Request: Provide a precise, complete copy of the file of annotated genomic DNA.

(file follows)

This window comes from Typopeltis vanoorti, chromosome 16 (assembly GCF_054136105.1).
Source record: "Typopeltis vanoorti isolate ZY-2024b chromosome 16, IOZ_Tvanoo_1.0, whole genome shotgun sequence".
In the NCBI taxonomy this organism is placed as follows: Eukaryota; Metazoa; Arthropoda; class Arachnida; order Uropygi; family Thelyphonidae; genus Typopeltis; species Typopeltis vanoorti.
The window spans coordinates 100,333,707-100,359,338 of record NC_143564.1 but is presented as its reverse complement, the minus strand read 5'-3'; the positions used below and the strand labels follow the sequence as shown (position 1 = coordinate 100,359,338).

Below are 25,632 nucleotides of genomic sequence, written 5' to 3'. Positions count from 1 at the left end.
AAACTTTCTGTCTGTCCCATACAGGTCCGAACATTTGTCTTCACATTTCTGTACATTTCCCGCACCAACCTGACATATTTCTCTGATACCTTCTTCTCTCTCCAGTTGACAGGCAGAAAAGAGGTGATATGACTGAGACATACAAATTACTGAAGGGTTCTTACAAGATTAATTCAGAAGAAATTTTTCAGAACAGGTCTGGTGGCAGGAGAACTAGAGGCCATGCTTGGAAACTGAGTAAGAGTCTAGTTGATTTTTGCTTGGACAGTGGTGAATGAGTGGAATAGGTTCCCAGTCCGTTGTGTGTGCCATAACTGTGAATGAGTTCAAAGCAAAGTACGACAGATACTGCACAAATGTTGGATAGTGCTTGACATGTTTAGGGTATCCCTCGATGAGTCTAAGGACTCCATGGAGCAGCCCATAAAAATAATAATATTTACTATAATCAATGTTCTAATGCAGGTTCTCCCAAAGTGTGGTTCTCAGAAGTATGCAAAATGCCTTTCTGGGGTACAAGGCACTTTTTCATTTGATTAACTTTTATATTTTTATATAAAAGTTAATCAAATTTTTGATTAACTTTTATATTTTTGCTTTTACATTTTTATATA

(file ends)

This window comes from Typopeltis vanoorti, chromosome 16 (assembly GCF_054136105.1).
Source record: "Typopeltis vanoorti isolate ZY-2024b chromosome 16, IOZ_Tvanoo_1.0, whole genome shotgun sequence".
In the NCBI taxonomy this organism is placed as follows: Eukaryota; Metazoa; Arthropoda; class Arachnida; order Uropygi; family Thelyphonidae; genus Typopeltis; species Typopeltis vanoorti.
The window spans coordinates 100,333,707-100,359,338 of record NC_143564.1 but is presented as its reverse complement, the minus strand read 5'-3'; the positions used below and the strand labels follow the sequence as shown (position 1 = coordinate 100,359,338).

Below are 25,632 nucleotides of genomic sequence, written 5' to 3'. Positions count from 1 at the left end.
AAACTTTCTGTCTGTCCCATACAGGTCCGAACATTTGTCTTCACATTTCTGTACATTTCCCGCACCAACCTGACATATTTCTCTGATACCTTCTTCTCTCTCCAGTTGACAGGCAGAAAAGAGGTGATATGACTGAGACATACAAATTACTGAAGGGTTCTTACAAGATTAATTCAGAAGAAATTTTTCAGAACAGGTCTGGTGGCAGGAGAACTAGAGGCCATGCTTGGAAACTGAGTAAGAGTCTAGTTGATTTTTGCTTGGACAGTGGTGAATGAGTGGAATAGGTTCCCAGTCCGTTGTGTGTGCCATAACTGTGAATGAGTTCAAAGCAAAGTACGACAGATACTGCACAAATGTTGGATAGTGCTTGACATGTTTAGGGTATCCCTCGATGAGTCTAAGGACTCCATGGAGCAGCCCATAAAAATAATAATATTTACTATAATCAATGTTCTAATGCAGGTTCTCCCAAAGTGTGGTTCTCAGAAGTATGCAAAATGCCTTTCTGGGGTACAAGGCACTTTTTCATTTGATTAACTTTTATATTTTTATATAAAAGTTAATCAAATTTTTGATTAACTTTTATATTTTTGCTTTTACATTTTTATATA